But, anyway: I think you are 100% right when you talk about certain personality types being attracted to certain genres. I touched on this in my piece on improvised guitar that had me branded as some kind of Neanderthal or fascist dictator or sexual boor for bringing up heterosexuality in The Wire, still the great taboo of left-leaning journals. I wondered what it was that made some people want to join the Spontaneous Music Ensemble and others join The Stooges. I suggested that perhaps it came down to the degree of projection of personality that they were comfortable with. I think you’re saying basically the same kind of thing.

Speaking personally, I would say that my own personality type has little or nothing to do with the aesthetics of the Noise underground as popularly understood, which is why I rub up against it so much. I love to be around beautiful women, I’m inherently sociable, I like to dress sharp and for me the dance and Disco scene is attractive on that level but my true love, musically, culturally, is freakout rock/roll, Noise and free jazz. I got no home! But I am even more wary of middle-brow dance apologists, they remind me of the kind of people who want you to be serious when you are goofing off and goofy when you are serious. It’s that same tired fall-back that so many intelligent people who should know better always bring up, the whole ‘actually Keiji Haino has a sense of humour’ argument, as if you should feel bad for championing seriousness. In this day and age I make no apology for standing on the side of artistic weight over fluff. And as much as Disco has been innovative and sonically breakthrough, certainly in its early years, the majority of it, sonically and lyrically, is fluff and it enjoys an umbilical to the mainstream and mainstream notions of ‘fun’ and ‘art’ that most underground music does not. Which isn’t a problem, but let’s not misrepresent it in the name of white heterosexual guilt.

Beside, I am suspicious of alla these theoreticians who talk it but inevitably never walk it. When I attended the Audio Poverty event in Berlin a few years back with Biba Kopf – we were both presenting talks there – we hooked up with Kode 9 and Kodwo Eshun, who I had never met before, and despite my initial openness it became rapidly apparent that I was being treated as a representative of some kind of camp that was in opposition to intellectual ‘populist’ dance music and even having fun, the dreary voice of interrogation and transgression somehow. But for all of their proselytising and their attempt to portray me as the voice of the Noise ghetto, these guys were squares, up-tight, unable to kick out the jams and get their groove on. I recall that at the ‘disco’ afterwards, as the DJs spun dub, reggae and techno sides, they all stood by the side of the dancefloor, awkwardly nursing their drinks, while I freaked on the floor with a posse of beautiful women. That, more than anything else, solidified my viewpoint about the intellectual, paralysed attitude of these critics and the degree of dislocation from their own reality. They will use Disco as a stick to beat you with but really they don’t get it themselves, they champion not Disco itself but a kind of narrative that would betray the ‘seriousness’ of the genre, insisting that fans or representatives of Noise of DIY or free music are somehow incapable of having fun, when really, the only fun deniers are the Marxist clichés who would have us believe that seriousness – authenticity, genuineness, unselfconsciousness, call it what you will – is some kind of enemy of class consciousness or revolutionary thought even as they stand on the sidelines with their t-shirts tucked into their slacks and their notebooks at the ready. There is no antagonism between Noise, DIY, free music and the original freak impulse of the early days of Disco. Disco, like Noise, like free music, like Harry Pussy or The Dead C, in its original form represented an inspired reconciliation between ‘low-brow’ body ecstasy and ‘high brow’ modernist art. 100% Silk, Maria Minerva, Kode 9, Hype Williams, Hyperdub, Hippos In Tanks etc present middle-brow dance music for frigid intellectuals, and I’m tired of their claiming Disco for their own. If you can’t shake it, or you need a clumsy manifesto in order to give you permission to, then get off the goddamn dance floor. I’m shaking it to Hasil Adkins, Donna Summer, Slim Thug, Gate, Astral Social Club, DJ Screw, Loreen, Public Enemy, Richard Youngs, Annette Peacock, The Stooges, Boney M, Milford Graves, Henry & Hazel Slaughter and Z-Ro and I don’t need no manifesto to feel good about it. You can talk about Disco all you want but it’s on the dancefloor that you make your stand. See you there? I seriously doubt it.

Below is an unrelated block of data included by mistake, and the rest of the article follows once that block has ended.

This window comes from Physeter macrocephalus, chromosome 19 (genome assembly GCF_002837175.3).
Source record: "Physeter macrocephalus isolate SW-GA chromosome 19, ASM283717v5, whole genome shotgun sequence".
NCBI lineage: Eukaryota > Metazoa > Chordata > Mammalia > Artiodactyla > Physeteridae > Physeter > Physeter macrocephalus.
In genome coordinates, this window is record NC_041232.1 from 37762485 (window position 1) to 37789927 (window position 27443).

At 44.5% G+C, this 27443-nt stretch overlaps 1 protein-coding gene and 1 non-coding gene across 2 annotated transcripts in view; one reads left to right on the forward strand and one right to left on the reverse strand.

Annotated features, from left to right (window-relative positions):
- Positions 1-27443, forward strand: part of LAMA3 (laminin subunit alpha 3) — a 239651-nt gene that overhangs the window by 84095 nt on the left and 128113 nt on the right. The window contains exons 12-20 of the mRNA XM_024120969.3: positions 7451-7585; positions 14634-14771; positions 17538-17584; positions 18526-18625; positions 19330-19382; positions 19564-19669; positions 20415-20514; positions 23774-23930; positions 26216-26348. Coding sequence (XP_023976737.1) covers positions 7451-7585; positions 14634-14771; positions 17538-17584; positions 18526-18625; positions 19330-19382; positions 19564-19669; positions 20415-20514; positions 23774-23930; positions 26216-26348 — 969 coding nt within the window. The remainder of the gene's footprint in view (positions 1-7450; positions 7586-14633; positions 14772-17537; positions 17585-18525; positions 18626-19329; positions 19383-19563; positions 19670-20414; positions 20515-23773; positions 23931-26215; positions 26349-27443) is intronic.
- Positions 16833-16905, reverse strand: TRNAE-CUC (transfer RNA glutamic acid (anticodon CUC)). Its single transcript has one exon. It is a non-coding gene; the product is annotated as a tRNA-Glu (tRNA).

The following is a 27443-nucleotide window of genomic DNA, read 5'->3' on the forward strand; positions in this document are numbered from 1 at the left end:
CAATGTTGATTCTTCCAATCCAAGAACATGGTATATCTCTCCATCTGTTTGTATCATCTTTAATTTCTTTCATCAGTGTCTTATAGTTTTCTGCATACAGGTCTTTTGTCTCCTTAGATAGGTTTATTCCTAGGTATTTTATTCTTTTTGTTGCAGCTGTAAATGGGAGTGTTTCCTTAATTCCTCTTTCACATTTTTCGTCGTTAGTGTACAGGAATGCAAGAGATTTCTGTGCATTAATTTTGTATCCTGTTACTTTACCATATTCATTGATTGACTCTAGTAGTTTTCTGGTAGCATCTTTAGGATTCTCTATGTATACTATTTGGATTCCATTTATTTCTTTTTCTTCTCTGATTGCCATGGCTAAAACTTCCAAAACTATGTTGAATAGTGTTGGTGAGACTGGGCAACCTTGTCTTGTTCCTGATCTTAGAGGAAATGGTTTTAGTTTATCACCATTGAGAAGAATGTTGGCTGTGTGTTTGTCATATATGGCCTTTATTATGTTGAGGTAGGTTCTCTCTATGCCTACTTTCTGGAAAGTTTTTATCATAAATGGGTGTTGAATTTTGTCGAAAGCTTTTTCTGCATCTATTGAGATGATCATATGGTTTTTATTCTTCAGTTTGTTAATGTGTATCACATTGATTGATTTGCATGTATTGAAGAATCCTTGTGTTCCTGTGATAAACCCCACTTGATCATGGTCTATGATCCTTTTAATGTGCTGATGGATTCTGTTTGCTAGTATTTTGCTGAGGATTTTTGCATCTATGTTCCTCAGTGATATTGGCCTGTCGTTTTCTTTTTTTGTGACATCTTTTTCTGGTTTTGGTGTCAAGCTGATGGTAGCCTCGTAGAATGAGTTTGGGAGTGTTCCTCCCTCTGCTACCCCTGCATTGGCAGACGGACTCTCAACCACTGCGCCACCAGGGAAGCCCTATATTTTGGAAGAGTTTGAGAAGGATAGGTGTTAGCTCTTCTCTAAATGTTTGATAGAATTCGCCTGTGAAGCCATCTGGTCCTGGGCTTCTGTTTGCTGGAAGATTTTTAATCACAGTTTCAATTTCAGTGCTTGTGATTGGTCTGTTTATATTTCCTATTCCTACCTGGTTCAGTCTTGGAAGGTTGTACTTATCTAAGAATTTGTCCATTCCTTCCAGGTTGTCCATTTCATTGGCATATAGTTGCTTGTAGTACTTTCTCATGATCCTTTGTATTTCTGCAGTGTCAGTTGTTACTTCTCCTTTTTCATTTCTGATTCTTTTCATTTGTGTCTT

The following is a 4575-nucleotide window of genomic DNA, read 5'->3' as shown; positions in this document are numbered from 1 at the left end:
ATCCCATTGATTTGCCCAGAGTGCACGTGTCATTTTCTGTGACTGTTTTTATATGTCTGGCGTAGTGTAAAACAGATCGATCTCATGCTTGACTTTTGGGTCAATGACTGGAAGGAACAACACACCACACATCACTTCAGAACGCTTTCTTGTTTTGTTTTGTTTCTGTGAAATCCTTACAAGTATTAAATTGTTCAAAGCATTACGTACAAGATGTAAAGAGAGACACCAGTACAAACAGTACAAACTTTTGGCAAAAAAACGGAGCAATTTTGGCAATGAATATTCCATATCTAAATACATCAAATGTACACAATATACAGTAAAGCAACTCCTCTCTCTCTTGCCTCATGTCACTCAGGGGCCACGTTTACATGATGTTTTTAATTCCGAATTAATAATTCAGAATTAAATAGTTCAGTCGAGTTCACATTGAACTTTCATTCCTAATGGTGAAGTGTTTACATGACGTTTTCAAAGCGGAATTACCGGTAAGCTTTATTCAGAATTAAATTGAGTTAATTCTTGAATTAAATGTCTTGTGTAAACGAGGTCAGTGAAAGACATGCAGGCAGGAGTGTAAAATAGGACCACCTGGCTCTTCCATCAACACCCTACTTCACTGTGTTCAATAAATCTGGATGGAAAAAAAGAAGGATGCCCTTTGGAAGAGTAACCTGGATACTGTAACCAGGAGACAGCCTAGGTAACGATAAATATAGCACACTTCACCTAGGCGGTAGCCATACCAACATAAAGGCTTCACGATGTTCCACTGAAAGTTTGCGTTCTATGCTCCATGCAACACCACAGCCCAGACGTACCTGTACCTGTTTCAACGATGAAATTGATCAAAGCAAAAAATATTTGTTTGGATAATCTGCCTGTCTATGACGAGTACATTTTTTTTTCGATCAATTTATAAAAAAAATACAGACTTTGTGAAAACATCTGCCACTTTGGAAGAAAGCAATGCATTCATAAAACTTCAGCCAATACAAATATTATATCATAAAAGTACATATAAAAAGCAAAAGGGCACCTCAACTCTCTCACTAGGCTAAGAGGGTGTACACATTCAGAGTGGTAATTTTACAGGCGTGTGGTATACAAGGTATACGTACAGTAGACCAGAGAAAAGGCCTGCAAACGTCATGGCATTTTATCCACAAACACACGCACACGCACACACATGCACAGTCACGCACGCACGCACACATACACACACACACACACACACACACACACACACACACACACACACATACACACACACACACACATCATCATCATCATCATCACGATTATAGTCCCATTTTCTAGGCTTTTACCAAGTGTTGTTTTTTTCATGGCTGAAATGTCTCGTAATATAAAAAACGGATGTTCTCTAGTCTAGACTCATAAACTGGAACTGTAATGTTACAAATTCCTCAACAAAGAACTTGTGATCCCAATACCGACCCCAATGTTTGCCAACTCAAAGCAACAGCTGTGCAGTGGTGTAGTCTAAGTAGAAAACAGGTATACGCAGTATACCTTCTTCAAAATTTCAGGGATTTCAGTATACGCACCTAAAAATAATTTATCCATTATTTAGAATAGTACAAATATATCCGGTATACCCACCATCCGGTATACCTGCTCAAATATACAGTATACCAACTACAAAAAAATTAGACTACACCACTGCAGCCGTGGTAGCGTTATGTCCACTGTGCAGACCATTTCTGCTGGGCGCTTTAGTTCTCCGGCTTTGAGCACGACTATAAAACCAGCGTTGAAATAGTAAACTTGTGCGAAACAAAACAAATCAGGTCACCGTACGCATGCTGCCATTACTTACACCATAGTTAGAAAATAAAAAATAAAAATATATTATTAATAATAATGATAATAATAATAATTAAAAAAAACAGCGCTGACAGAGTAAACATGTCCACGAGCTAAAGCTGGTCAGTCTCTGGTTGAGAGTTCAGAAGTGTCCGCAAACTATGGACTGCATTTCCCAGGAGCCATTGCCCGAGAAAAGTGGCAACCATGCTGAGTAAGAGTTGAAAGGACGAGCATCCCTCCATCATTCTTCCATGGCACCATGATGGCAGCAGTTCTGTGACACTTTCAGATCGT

Thanks Jacob for highlighting the story of Disco and gay right struggle. very nice information provided by Tony also. thanks all.
- Herman Swan